Benchmarking Community College Success

by Michelle Massie
January 15, 2014

As education costs continue to rise and the skills gap persists, the focus is on community colleges as key players to educate the workforce and enable individuals to gain valuable training to access better jobs. While the need for training is clear, many community colleges have limited data on workforce programs, especially those offered without credit.

Enter the Workforce Training Benchmark Project. The project provides community colleges with voluntary metrics to express productivity and outcomes. Colleges may submit data on the benchmarks, creating standardized and comparable information on non-credit workforce education activities.

The project will provide a set of over 50 different benchmarks, such as student enrollment, retention, student satisfaction, financial data, staffing data and transition from non-credit to credit instruction. The benchmarks are designed to give college presidents and workforce training administrators pertinent information to support strategic planning, continuous improvement, and cost and revenue analysis.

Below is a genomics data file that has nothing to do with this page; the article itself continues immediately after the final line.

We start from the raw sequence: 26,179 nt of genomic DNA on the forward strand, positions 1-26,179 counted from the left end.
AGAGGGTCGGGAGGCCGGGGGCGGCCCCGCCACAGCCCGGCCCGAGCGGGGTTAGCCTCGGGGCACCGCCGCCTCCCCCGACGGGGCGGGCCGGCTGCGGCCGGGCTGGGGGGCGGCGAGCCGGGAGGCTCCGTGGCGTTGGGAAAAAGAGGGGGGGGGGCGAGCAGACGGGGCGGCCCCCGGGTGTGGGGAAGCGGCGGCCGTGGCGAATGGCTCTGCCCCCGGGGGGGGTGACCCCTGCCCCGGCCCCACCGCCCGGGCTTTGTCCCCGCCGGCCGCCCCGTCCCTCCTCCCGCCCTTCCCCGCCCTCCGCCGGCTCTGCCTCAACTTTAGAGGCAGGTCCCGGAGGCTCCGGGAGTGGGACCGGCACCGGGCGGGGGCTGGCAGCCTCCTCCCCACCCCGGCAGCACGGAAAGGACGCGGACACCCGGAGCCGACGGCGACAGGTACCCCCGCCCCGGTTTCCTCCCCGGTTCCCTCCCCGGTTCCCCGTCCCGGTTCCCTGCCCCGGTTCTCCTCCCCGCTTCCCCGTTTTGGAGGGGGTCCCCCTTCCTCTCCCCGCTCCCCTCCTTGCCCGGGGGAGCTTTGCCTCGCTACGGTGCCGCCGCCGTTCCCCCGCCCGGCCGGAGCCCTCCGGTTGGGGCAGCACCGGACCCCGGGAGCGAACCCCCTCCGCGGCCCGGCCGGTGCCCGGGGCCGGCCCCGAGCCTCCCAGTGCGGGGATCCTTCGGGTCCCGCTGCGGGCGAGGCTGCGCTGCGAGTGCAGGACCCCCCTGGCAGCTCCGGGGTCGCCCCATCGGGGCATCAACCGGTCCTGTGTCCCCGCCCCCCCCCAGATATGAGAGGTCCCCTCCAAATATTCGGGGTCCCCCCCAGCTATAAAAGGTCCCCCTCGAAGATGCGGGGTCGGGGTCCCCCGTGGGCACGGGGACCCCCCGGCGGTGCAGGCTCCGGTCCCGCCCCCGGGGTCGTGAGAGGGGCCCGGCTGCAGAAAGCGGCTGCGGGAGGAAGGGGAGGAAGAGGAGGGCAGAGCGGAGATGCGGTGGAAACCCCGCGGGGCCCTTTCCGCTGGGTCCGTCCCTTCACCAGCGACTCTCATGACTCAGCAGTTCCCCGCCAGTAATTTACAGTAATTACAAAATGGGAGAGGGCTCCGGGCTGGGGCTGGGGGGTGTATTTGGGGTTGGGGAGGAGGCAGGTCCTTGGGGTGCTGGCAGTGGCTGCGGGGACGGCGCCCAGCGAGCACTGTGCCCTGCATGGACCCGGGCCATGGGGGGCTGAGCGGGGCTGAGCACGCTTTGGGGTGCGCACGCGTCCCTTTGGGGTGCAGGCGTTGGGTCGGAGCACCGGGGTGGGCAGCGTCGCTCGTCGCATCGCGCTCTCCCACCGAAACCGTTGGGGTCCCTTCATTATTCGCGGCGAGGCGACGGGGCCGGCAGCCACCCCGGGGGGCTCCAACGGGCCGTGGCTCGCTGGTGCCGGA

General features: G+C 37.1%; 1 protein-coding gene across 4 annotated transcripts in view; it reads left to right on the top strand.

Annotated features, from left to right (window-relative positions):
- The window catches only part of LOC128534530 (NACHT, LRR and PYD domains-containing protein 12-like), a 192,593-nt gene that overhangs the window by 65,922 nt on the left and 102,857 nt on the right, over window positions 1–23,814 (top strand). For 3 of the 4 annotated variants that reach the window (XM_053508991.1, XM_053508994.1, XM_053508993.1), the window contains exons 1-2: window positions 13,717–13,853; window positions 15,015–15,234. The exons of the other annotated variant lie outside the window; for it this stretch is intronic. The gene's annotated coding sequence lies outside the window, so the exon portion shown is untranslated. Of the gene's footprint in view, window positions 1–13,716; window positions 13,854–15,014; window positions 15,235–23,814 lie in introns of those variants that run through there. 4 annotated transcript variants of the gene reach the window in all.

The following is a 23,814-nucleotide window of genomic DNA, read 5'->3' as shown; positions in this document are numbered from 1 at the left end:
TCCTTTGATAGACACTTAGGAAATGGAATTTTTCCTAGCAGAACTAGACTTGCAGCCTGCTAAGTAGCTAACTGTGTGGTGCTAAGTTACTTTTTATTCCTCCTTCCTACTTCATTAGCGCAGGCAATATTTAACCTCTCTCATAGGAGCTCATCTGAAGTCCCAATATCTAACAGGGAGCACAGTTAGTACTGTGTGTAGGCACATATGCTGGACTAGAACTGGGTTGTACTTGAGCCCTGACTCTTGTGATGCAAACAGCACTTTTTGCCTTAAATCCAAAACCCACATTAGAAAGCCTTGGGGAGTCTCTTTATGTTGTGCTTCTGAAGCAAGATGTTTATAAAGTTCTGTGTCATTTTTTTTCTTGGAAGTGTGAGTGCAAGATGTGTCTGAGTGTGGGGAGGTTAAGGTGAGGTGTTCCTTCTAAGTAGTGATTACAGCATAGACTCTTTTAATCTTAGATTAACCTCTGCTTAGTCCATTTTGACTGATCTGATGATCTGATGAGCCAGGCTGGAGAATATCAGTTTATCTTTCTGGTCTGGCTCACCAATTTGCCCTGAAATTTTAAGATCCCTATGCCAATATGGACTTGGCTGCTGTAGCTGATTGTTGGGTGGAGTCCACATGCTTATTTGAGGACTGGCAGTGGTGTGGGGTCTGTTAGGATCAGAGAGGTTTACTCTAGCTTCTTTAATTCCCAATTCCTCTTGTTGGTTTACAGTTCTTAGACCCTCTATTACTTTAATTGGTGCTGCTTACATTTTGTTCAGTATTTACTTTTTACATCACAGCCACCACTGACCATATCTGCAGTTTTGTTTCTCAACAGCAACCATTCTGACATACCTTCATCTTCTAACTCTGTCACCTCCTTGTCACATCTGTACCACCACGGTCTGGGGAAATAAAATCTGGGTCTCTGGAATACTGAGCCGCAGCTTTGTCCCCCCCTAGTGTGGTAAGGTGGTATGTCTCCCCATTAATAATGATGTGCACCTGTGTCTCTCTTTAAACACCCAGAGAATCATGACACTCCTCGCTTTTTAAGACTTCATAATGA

“The data from the Workforce Benchmarking Project can be used by community colleges to improve the effectiveness and operations of their workforce non-credit programs,” Lou A. Guthrie, Director of the National Higher Education Benchmarking Institute, said. “Community colleges in the pilot study for the project indicated that just collecting the data from their own institution was a great learning experience; showing them their strengths and areas where they need improvement. Being able to compare to national data or self-selected peer institutions based on various demographic features makes the data invaluable.” 

The benchmarking project was developed by the National Higher Education Benchmarking Institute (NHEBI) at Johnson County Community College in Kansas, in conjunction with the National Council of Continuing Education & Training (NCCET). Several colleges from across the nation helped to craft the benchmarks and create procedures for data collection.

NHEBI also manages benchmark projects that measure other aspects of community colleges, including learning outcomes, community involvement and instructional costs.

In the past several years, multiple organizations have created benchmark initiatives in postsecondary education. For example, the American Association of Community Colleges supports the Voluntary Framework of Accountability, a set of metrics for student progress and outcomes. Complete College America and the National Governors Association developed common college completion metrics, and the State Higher Education Executive Officers Association now collects this benchmark data on public institutions.